Amity NewsletterA Quarterly Bulletin of The Amity Foundation
No. 82/3 July-Septem
Tibetan Herdsman Gets Curious Visitors
Environmental Protectionon the Qinghai Plateau
Amitys Role among NGOsin a Changing World
Amity Newsletter 8/3
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The Amity Foundation is an independent Chinese voluntary organisation. It was created in 1985 on the initiative of Chinese Christians. It has worked to promote education, social services, health, and rural development in the underdeveloped areas of China.Amitys work is grounded in the belief that all human beings share the same dignity. Abiding by the principle of mutual respect in faith, Amity builds friendship with both Christians and non-Christians in China and abroad. In this way, Amity contributes to Chinas social development and openness to the outside world. It makes Christian involvement and participation in meeting the needs of society more widely known to the Chinese people and serves as a channel for people-to-people contact and the ecumenical shar-ing of resources. Helping to develop civil society in China is one of the key aims of its work.The Amity Foundation has about 40 full-time staffers at its Nanjing head-quarters. Hundreds of volunteers work with Amity all over China. The foun-dation receives funds from partners abroad as well as in Hong Kong and mainland China.
3 Electricity, a Mobile Phone and a New LifeDuring a trip to Qinghai, Li Xue discovered that it was mainly the mobile phone which has changed peoples lives to the better. Since Amity provided them with solar panels they can use phones at any time. It has brought them a bit closer to fulfilling their dreams in life.
5 A Matter of SurvivalDesertification is threatening range-lands in Qinghai. Villagers, with Amitys help, built fences around their winter pastures (right). Environmental protection is no hollow phrase to them but a daily challenge.
9 Equity and DevelopmentSince Chinese society keeps changing, NGOs need to adjust their tasks ac-cordingly. Amitys Associate General Secretary Zhang Liwei explains in this strategy paper how the organization is getting fit for the future.
11 A Study in ContrastFor participants of this years Easter Tour, the differences between smug Bei-jing and the AIDS villages of Henan came as a big surprise, writes Hong Kong office coordinator Theresa Cario.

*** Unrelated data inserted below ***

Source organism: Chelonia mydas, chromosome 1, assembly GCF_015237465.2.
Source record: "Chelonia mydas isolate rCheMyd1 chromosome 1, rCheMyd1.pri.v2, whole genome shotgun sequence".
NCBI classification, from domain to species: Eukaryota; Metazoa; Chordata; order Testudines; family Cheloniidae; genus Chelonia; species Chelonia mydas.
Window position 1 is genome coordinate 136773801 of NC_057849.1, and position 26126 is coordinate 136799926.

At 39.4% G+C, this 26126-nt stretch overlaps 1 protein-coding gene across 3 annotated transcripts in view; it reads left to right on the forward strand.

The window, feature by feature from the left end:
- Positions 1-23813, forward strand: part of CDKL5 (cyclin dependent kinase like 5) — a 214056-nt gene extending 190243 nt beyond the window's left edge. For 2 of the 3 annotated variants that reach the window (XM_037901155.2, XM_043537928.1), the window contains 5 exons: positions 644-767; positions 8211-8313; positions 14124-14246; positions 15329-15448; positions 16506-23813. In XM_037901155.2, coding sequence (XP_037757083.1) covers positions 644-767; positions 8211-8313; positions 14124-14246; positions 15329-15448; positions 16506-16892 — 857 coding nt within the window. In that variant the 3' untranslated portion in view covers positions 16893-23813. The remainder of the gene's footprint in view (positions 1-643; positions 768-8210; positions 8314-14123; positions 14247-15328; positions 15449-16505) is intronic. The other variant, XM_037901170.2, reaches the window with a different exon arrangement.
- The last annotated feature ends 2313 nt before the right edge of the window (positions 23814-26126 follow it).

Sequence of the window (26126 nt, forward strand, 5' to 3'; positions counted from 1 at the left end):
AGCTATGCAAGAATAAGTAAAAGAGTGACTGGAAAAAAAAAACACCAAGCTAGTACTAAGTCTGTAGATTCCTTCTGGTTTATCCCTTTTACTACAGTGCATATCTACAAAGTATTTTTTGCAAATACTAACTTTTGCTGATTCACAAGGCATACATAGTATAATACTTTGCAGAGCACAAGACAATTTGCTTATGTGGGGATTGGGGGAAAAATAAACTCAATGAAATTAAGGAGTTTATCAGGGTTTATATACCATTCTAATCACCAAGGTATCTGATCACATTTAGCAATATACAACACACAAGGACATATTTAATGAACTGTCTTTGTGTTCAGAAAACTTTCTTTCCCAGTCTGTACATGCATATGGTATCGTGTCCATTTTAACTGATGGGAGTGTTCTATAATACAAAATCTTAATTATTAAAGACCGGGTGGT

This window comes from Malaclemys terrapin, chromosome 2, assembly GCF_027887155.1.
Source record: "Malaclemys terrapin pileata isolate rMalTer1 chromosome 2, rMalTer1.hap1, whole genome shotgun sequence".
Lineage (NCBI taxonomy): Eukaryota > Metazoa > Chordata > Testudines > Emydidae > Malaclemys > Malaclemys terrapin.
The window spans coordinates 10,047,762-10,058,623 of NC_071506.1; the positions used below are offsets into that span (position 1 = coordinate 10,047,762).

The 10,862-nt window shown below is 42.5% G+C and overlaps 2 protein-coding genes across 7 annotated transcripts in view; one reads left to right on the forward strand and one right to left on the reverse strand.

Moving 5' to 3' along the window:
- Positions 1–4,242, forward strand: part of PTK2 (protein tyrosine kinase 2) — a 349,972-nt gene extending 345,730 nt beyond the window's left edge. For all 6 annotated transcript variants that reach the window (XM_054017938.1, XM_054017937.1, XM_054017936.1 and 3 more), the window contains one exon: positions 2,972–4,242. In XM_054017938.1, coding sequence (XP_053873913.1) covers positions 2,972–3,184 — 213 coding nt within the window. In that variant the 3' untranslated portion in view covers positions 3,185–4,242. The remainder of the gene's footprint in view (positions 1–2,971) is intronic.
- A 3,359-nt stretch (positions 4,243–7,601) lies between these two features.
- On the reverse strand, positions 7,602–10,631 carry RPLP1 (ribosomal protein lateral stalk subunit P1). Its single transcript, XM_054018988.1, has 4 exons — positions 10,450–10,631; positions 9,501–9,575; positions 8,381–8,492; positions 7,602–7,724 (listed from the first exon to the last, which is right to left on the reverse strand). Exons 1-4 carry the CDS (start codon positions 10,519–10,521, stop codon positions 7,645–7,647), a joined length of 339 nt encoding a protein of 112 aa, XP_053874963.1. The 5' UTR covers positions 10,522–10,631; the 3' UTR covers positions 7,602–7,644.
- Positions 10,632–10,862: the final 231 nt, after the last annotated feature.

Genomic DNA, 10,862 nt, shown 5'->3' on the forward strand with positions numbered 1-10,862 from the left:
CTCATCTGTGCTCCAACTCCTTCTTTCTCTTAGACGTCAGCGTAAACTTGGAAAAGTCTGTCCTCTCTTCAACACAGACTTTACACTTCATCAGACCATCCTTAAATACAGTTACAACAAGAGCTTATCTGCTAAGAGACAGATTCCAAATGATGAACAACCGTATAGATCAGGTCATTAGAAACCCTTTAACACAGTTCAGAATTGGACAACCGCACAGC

In Qinghai Province, sunshine keeps the water kettles on fire.
Electricity,a Mobile Phone and a New Lifeby Li Xue
Standing on a stone terrace high above the Longyangxia hydroelectric power plant in central Qinghai, you can see the Yellow River in the distance. Here, close to its source, the rivers emerald water flows gently, very unlike its rag-ing golden torrents hailed in the famous song Ode to the Yellow River. The power station of Long-yangxia provides electricity for the whole of China. But people in the vil-lage of Waliguan right by the side of the plant still use candles and yak oil to light their lamps.
Early that day, Ren Qingkuan, a 22-year-old Tibetan head of a fam-ily, receives quite a few visitors at his home. Fellow villagers, the village Communist Party cadre, staff from the provincial administration and two
women - strangers coming from a far-away place - stand in the courtyard of his little house on one of the dry hills far above the river valley.
Just the day before he had gone down to the foot of the mountain to fetch water from the Yellow River. Two new plastic canisters filled with water are still standing conspicuously on the trailer of his tractor outside the house. It is a bit embarrassing that the guests are taking a closer look at them.
These days, the weather is fine and fetching water is not giving him as much trouble as before. In a period of ten days he goes for water twice. This is still a heavy burden, since fuel for the eight kilometers costs him 25 yuan. But going to the township in-
stead and buying tap water would also be expensive. Still pondering, Ren Qingkuan ushers the guests into his house.